"A star captain's most solemn oath is that he will give his life, even his entire crew, rather than violate the Prime Directive."
(Kirk in "The Omega Glory")
I think that was pretty straightforward with little room to double-guess.
@ USS Triumphant
Interesting and believable scenario, however it has a touch of "everything is lost anyway so we can sacrifice our lives more easily".
What I found interesting in "Bread and Circuses" is that Scotty got a clear order but found an interesting way to do something about the situation without violating the PD:
SCOTT: But they have used the code term Condition Green, which means they're in trouble. But it also prohibits my taking any action. (ends log entry) Mister Chekov, pinpoint power source locations. Type, power, load factors, and how much our beams will have to pull to overload them.
Something else I have somehow always interpreted as one of the few excuses to ignore the PD is Spock's observation of the Organians in "Errand of Mercy". While it appears that the PD is not an issue at times of war, I nevertheless couldn't help to feel that Spock's report was having a relief character (along the lines "Damn it, we have to violate the PD but fortunately find out that we aren't doing any damage"):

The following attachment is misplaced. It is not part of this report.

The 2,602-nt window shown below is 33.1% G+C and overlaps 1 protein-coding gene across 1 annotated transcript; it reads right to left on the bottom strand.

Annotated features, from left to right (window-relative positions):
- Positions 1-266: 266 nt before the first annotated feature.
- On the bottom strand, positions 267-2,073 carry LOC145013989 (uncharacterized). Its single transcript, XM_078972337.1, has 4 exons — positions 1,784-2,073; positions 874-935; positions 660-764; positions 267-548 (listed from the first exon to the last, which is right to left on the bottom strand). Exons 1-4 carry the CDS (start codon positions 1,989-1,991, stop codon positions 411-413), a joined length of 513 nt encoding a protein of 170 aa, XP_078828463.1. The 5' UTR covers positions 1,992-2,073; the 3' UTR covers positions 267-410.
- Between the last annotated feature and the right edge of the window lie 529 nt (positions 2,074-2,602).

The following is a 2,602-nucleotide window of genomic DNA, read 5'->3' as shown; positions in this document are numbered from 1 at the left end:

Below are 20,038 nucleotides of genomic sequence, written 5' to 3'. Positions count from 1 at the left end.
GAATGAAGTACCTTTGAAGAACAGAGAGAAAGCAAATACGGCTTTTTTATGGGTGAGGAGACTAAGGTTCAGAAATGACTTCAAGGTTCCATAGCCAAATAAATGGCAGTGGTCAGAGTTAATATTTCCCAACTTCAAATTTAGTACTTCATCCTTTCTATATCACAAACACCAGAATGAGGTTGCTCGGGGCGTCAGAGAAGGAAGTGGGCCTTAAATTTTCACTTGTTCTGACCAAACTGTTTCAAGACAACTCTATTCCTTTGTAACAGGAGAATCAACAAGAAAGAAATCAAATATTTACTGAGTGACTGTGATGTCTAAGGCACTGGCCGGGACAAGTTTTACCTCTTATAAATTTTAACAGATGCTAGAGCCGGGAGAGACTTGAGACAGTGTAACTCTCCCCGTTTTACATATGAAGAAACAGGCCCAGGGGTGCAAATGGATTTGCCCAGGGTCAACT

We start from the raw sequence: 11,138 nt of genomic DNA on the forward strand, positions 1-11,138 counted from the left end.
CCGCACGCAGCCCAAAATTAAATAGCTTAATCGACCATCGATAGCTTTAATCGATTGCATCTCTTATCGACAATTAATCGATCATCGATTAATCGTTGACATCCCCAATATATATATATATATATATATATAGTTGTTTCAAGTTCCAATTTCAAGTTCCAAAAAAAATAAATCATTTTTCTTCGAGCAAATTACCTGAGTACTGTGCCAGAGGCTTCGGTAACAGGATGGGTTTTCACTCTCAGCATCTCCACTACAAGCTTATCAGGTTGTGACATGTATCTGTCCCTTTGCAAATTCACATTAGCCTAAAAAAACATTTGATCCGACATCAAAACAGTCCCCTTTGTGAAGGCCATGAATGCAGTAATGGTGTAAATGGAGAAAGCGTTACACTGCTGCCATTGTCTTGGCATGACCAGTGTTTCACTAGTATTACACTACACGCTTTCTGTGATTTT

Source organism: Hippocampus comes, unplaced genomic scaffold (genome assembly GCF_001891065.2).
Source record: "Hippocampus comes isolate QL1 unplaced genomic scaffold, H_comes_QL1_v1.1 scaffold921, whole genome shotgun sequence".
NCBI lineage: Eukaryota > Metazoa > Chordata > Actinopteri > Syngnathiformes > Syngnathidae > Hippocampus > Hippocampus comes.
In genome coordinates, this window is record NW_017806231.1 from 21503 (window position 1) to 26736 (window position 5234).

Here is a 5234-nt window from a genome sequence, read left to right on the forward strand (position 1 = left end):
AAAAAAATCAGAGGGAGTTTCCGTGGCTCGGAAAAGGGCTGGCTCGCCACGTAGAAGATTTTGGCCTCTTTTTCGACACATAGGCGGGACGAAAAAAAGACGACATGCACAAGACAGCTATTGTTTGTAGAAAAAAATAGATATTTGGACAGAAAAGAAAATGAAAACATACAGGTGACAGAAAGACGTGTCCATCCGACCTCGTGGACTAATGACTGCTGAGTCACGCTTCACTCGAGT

SPOCK: Captain, our information on these people and their culture was not correct. This is not a primitive society making progress toward mechanisation. They are totally stagnant. There is no evidence of any progress as far back as my tricorder can register.
KIRK: That doesn't seem likely.
SPOCK: Nevertheless, it is true. For tens of thousands of years, there has been absolutely no advancement, no significant change in their physical environment. This is a laboratory specimen of an arrested culture.
If Spock provided all or some of the exceptions where not to apply the Prime Directive, I'd guess there are more TOS examples that qualify than usually assumed.
To partially answer those good questions at the end of Warped9
's opening post, I'd say a lot would depend on any aliens' experience with a history like ours, i.e. are we still making (ethical) progress or have we become ourselves an "arrested culture"...?